Privacy is nonexistent in Tracey Emin’s universe. Her work focuses on sexual misadventures, heartbreak, masturbation, and childhood trauma, among other things that most people avoid discussing. The shockingly intimate nature of Emin’s extraordinarily honest work has put her at the forefront of contemporary art. Even if her unruly public appearances have occasionally overshadowed her more worthy achievements (Emin is only the second woman ever to be appointed professor at the Royal Academy), her 25-year-long career has produced art that is truly unforgettable. Here is a close look at the deeply unsettling and emotionally bare work of Tracey Emin, whose landmark first museum show in the United States—a survey of her neon works—has opened at MoCA North Miami.
Emin’s childhood photographs—later exhibited as part of "My Major Retrospective" her first show at White Cube in 1993, which established her as one of the YBAs—show her as a happy little girl, but it wasn’t long before all that would change. At the age of 13, sexuality became a major part of Emin's life when she was raped by someone she knew. From then on, Emin was constantly thinking about what sex meant to her, and she would later go on to use art to exorcise her demons. Her 2004 film Top Spot, a semi-autobiographical account of a teenage girl’s life in Margate, Emin's hometown on the southeast coast of England, depicts some of the horrors she faced as a child.
BED, WRATH, AND BEYOND
Emin studied painting at both Maidstone Art College and London's Royal College of Art, where she earned her M.A. in 1989, but gained more early accolades for her drawing, which from early on exhibited raw emotions. In her 1995 series "From the Week of Hell," Emin used drawings done in a spontaneous, sketchy style to work through the depression she faced when she had dental surgery, broke up with her boyfriend, and had an abortion, all in the course of a single week. Then came the readymades. For Everyone I Have Ever Slept With 1963-1995, the artist embroidered the names of the 32 people she had been with (as well as the other 80 that she had only literally slept beside) on the inside of a store-bought tent--thereby forcing viewers to crawl inside to experience the work. (Everyone has since been lost to a fire.) Even more famous is My Bed, the Turner Prize-nominated work for which Emin bared all by exhibiting her bed just as she had left it after a week's depression—used cigarettes, condoms, stains, and all.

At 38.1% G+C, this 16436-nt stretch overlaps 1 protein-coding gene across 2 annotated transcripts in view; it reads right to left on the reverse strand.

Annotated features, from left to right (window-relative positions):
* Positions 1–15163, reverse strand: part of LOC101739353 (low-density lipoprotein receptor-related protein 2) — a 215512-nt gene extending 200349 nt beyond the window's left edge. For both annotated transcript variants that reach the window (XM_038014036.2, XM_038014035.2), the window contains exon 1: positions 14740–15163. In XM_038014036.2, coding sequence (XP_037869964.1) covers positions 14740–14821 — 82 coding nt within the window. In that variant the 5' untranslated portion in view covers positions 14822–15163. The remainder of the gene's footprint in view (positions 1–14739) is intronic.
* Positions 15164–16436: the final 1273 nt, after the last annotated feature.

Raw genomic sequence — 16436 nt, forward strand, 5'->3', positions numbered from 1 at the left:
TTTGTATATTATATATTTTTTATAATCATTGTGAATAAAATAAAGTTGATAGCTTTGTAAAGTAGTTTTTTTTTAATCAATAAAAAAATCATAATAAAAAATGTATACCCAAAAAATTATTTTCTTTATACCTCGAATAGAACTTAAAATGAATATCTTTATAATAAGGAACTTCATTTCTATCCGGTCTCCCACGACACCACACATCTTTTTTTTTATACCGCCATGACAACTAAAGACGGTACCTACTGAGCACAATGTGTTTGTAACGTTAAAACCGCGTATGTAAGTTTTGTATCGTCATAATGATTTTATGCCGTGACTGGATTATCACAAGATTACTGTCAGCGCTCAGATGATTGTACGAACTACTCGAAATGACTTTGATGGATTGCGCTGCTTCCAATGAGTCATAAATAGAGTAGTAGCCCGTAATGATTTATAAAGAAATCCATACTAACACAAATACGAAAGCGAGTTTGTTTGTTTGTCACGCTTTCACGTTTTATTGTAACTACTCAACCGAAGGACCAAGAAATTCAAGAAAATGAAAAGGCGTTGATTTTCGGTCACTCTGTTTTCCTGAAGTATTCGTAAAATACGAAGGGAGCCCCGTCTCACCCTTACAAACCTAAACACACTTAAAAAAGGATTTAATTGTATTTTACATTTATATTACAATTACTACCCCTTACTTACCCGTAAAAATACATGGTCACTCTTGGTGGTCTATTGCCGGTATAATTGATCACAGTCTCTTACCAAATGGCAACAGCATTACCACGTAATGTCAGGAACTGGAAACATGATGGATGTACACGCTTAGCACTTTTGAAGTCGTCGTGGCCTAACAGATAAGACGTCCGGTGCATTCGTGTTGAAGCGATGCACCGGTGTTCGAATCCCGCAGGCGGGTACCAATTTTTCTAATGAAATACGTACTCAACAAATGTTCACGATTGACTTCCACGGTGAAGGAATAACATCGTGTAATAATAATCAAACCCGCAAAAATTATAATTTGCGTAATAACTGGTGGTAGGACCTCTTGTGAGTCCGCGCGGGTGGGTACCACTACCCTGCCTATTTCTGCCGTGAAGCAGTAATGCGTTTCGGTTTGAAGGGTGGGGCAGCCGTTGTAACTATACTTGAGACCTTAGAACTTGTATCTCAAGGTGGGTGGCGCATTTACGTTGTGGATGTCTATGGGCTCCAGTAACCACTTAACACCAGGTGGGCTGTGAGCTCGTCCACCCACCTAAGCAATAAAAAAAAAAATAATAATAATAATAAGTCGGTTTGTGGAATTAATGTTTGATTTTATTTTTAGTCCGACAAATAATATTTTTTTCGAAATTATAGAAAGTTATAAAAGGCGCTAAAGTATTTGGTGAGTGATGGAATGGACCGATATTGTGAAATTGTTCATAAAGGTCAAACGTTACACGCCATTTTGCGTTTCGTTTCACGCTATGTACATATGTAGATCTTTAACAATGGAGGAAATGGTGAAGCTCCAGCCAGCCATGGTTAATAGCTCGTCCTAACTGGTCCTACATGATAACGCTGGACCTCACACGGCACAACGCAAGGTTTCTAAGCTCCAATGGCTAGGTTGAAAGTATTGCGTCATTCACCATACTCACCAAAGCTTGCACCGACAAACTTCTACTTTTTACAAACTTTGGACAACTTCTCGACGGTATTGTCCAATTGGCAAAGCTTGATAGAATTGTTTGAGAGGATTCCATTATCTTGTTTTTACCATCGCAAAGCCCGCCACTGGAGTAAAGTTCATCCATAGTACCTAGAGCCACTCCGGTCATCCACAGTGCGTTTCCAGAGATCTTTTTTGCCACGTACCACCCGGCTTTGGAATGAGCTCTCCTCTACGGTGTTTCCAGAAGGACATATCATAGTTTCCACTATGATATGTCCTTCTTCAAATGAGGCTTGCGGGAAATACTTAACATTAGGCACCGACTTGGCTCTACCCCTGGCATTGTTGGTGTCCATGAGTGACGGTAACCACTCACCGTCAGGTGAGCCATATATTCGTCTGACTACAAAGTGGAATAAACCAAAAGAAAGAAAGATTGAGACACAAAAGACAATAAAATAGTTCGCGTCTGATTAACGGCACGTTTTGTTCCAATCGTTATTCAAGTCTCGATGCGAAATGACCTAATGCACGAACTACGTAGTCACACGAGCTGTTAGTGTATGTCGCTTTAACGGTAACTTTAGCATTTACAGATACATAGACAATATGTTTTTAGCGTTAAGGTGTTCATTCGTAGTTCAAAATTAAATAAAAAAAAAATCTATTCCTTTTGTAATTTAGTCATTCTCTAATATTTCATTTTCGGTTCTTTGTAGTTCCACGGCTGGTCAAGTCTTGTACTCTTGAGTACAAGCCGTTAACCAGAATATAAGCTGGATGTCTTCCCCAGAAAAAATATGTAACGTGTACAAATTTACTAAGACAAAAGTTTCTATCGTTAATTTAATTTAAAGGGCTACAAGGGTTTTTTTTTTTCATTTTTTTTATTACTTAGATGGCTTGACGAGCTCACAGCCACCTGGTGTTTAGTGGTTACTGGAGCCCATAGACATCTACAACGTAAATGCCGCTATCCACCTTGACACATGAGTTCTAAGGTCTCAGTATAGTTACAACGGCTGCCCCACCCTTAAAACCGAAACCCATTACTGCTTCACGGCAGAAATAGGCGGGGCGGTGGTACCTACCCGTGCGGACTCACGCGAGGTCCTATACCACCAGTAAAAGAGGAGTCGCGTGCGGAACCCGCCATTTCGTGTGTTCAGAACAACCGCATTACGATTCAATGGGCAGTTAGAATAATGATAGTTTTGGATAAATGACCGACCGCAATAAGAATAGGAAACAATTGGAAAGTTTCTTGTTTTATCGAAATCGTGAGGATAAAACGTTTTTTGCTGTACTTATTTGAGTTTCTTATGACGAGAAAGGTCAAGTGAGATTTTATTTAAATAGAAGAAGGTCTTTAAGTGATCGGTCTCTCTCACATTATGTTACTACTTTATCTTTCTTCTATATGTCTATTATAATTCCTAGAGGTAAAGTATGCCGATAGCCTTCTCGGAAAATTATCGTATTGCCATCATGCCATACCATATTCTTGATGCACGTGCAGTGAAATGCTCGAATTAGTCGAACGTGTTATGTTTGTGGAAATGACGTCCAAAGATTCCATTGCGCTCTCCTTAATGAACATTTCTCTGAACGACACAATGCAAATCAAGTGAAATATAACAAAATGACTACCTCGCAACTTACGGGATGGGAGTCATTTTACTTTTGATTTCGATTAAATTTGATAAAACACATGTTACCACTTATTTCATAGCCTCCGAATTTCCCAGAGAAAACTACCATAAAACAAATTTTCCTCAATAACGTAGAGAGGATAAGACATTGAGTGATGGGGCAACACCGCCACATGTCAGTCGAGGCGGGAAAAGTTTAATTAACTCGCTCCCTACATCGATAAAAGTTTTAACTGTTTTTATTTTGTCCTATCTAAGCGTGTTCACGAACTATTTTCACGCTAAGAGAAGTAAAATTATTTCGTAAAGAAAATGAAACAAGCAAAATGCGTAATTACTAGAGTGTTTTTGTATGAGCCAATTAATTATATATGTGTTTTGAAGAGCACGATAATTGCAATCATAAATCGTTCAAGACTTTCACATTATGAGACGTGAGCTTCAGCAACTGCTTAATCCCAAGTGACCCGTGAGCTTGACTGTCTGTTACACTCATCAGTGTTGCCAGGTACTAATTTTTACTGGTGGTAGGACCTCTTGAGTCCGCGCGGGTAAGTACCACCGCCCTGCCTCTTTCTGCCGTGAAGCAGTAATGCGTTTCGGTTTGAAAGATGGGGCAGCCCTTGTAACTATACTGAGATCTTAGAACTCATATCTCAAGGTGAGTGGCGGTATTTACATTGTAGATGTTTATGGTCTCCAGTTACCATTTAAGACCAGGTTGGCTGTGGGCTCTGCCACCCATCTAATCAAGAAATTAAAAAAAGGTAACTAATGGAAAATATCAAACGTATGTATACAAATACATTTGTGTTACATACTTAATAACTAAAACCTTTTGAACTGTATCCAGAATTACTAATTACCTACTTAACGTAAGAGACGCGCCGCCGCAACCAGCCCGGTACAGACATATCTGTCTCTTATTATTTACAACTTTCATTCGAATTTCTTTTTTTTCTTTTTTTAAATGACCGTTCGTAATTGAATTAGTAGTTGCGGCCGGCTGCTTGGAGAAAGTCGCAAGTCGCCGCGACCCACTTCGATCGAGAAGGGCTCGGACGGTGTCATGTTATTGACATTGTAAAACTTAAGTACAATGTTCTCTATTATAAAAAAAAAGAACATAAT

“People like you need to fuck people like me,” bluntly reads one of Emin’s neon works, done in a script reminiscent of her drawing style. Many of her other neon works are less confrontational, but all are still extremely personal. Each includes a deeply heartfelt message about love nearly always tinged with sadness or anger—they might be seen as a more honest version of the sort of aphorisms found in Valentine’s Day cards. The medium alludes to the neon signs of Margate, adding a layer autobiography to the works.
A FEMINIST TOUCH
When asked about the status of women artists, Emin frequently brings up the example of Louise Bourgeois, an artist whose work can often be had for a quarter of what comparable works by her male contemporaries’ costs. Emin has also said that it’s likely that she would not have had the same career if she had children. (Her longtime companion, a cat named Docket, seems to have done little to hinder her success, however.) Rather than capitulate to the biases of the art world, however, Emin has made it her goal to make art that is overtly feminine, frequently working in textile and embroidery to evoke the traditional crafts of domesticity. Thus an explicit, ferocious sense of female sexuality is always present, layered in both the subject matter and medium.
THE NOT-SO-YOUNG BRITISH ARTIST
In one of her confessional textiles, Emin has embroidered the phrase, “I do not expect to be a mother, but I do expect to die alone.” The statement is almost disturbingly forthright, but such a phrase could not be more typical of the artist’s work. For Emin, references to death become a way of exposing the human tendency to forget trauma, to literally and metaphorically bury regrets and other discomfiting feelings. Often, these death references allude to Emin’s abortion, but sometimes, they simply reflect her experience of getting older. Emin has even sculpted her own death mask. Comparing earlier works—in which she typically depicted herself with legs spread—to the risqué drawings that were recently exhibited at Lehmann Maupin, Emin said that her legs were closing. That may be true, but she remains committed to making her personal life, heartbreak and all, an open book, no matter how old she gets.